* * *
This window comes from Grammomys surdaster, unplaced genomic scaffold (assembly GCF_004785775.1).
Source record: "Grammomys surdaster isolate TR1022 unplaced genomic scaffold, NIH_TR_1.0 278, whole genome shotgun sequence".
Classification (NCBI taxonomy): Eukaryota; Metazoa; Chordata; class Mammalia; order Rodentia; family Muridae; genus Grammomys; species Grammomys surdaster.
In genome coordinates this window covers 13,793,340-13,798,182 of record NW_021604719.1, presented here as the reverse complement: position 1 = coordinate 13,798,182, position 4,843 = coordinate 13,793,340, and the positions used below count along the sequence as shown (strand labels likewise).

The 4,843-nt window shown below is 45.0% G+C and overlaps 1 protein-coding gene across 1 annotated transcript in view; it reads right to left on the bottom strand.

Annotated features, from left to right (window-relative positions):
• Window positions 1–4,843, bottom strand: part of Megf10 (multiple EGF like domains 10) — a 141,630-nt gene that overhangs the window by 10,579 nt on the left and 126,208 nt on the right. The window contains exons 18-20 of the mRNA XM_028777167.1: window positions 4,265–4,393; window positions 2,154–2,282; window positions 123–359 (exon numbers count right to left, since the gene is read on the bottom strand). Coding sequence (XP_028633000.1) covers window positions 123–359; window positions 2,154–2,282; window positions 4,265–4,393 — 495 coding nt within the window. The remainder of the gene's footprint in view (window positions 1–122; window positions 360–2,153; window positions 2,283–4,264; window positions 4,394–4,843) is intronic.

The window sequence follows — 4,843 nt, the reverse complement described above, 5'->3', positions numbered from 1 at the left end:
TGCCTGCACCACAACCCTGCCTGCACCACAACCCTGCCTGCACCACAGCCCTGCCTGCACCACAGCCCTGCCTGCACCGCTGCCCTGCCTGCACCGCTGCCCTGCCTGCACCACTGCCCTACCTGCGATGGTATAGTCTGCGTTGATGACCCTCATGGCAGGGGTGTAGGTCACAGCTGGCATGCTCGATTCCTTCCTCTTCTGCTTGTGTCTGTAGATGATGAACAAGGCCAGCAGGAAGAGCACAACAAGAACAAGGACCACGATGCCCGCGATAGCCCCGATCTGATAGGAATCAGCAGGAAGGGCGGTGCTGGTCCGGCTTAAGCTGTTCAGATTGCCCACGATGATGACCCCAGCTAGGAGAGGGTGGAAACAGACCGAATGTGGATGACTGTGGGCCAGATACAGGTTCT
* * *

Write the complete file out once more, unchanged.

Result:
This window comes from Grammomys surdaster, unplaced genomic scaffold (assembly GCF_004785775.1).
Source record: "Grammomys surdaster isolate TR1022 unplaced genomic scaffold, NIH_TR_1.0 278, whole genome shotgun sequence".
Classification (NCBI taxonomy): Eukaryota; Metazoa; Chordata; class Mammalia; order Rodentia; family Muridae; genus Grammomys; species Grammomys surdaster.
In genome coordinates this window covers 13,793,340-13,798,182 of record NW_021604719.1, presented here as the reverse complement: position 1 = coordinate 13,798,182, position 4,843 = coordinate 13,793,340, and the positions used below count along the sequence as shown (strand labels likewise).

The 4,843-nt window shown below is 45.0% G+C and overlaps 1 protein-coding gene across 1 annotated transcript in view; it reads right to left on the bottom strand.

Annotated features, from left to right (window-relative positions):
• Window positions 1–4,843, bottom strand: part of Megf10 (multiple EGF like domains 10) — a 141,630-nt gene that overhangs the window by 10,579 nt on the left and 126,208 nt on the right. The window contains exons 18-20 of the mRNA XM_028777167.1: window positions 4,265–4,393; window positions 2,154–2,282; window positions 123–359 (exon numbers count right to left, since the gene is read on the bottom strand). Coding sequence (XP_028633000.1) covers window positions 123–359; window positions 2,154–2,282; window positions 4,265–4,393 — 495 coding nt within the window. The remainder of the gene's footprint in view (window positions 1–122; window positions 360–2,153; window positions 2,283–4,264; window positions 4,394–4,843) is intronic.

The window sequence follows — 4,843 nt, the reverse complement described above, 5'->3', positions numbered from 1 at the left end:
TGCCTGCACCACAACCCTGCCTGCACCACAACCCTGCCTGCACCACAGCCCTGCCTGCACCACAGCCCTGCCTGCACCGCTGCCCTGCCTGCACCGCTGCCCTGCCTGCACCACTGCCCTACCTGCGATGGTATAGTCTGCGTTGATGACCCTCATGGCAGGGGTGTAGGTCACAGCTGGCATGCTCGATTCCTTCCTCTTCTGCTTGTGTCTGTAGATGATGAACAAGGCCAGCAGGAAGAGCACAACAAGAACAAGGACCACGATGCCCGCGATAGCCCCGATCTGATAGGAATCAGCAGGAAGGGCGGTGCTGGTCCGGCTTAAGCTGTTCAGATTGCCCACGATGATGACCCCAGCTAGGAGAGGGTGGAAACAGACCGAATGTGGATGACTGTGGGCCAGATACAGGTTCT